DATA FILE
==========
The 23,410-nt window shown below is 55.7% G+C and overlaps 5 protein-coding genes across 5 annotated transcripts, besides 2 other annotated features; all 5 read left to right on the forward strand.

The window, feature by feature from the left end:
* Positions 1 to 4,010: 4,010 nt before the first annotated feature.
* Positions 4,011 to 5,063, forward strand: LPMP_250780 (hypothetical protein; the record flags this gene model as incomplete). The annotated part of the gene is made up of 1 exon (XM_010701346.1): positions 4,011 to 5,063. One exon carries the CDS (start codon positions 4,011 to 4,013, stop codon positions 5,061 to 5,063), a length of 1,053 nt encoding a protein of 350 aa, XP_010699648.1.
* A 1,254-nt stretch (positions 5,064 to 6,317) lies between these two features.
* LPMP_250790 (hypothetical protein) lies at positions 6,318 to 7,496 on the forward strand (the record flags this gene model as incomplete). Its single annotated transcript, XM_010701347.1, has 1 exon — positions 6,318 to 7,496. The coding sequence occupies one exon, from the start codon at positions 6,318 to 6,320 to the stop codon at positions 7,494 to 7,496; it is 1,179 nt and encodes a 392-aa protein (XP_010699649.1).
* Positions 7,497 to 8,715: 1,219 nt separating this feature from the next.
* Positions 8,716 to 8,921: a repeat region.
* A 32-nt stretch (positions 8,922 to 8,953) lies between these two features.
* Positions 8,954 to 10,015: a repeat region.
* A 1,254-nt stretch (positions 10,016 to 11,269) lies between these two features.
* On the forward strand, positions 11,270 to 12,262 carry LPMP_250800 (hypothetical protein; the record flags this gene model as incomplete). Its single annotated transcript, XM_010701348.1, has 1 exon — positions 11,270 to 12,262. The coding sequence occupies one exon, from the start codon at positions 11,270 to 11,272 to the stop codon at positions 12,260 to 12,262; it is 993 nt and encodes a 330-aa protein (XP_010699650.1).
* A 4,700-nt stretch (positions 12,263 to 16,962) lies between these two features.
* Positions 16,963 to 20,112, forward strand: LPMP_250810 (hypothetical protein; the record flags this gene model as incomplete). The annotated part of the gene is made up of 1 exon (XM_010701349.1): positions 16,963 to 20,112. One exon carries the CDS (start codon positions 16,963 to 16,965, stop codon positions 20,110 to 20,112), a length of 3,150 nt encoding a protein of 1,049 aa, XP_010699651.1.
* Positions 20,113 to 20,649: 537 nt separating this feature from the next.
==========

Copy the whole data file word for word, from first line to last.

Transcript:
The 23,410-nt window shown below is 55.7% G+C and overlaps 5 protein-coding genes across 5 annotated transcripts, besides 2 other annotated features; all 5 read left to right on the forward strand.

The window, feature by feature from the left end:
* Positions 1 to 4,010: 4,010 nt before the first annotated feature.
* Positions 4,011 to 5,063, forward strand: LPMP_250780 (hypothetical protein; the record flags this gene model as incomplete). The annotated part of the gene is made up of 1 exon (XM_010701346.1): positions 4,011 to 5,063. One exon carries the CDS (start codon positions 4,011 to 4,013, stop codon positions 5,061 to 5,063), a length of 1,053 nt encoding a protein of 350 aa, XP_010699648.1.
* A 1,254-nt stretch (positions 5,064 to 6,317) lies between these two features.
* LPMP_250790 (hypothetical protein) lies at positions 6,318 to 7,496 on the forward strand (the record flags this gene model as incomplete). Its single annotated transcript, XM_010701347.1, has 1 exon — positions 6,318 to 7,496. The coding sequence occupies one exon, from the start codon at positions 6,318 to 6,320 to the stop codon at positions 7,494 to 7,496; it is 1,179 nt and encodes a 392-aa protein (XP_010699649.1).
* Positions 7,497 to 8,715: 1,219 nt separating this feature from the next.
* Positions 8,716 to 8,921: a repeat region.
* A 32-nt stretch (positions 8,922 to 8,953) lies between these two features.
* Positions 8,954 to 10,015: a repeat region.
* A 1,254-nt stretch (positions 10,016 to 11,269) lies between these two features.
* On the forward strand, positions 11,270 to 12,262 carry LPMP_250800 (hypothetical protein; the record flags this gene model as incomplete). Its single annotated transcript, XM_010701348.1, has 1 exon — positions 11,270 to 12,262. The coding sequence occupies one exon, from the start codon at positions 11,270 to 11,272 to the stop codon at positions 12,260 to 12,262; it is 993 nt and encodes a 330-aa protein (XP_010699650.1).
* A 4,700-nt stretch (positions 12,263 to 16,962) lies between these two features.
* Positions 16,963 to 20,112, forward strand: LPMP_250810 (hypothetical protein; the record flags this gene model as incomplete). The annotated part of the gene is made up of 1 exon (XM_010701349.1): positions 16,963 to 20,112. One exon carries the CDS (start codon positions 16,963 to 16,965, stop codon positions 20,110 to 20,112), a length of 3,150 nt encoding a protein of 1,049 aa, XP_010699651.1.
* Positions 20,113 to 20,649: 537 nt separating this feature from the next.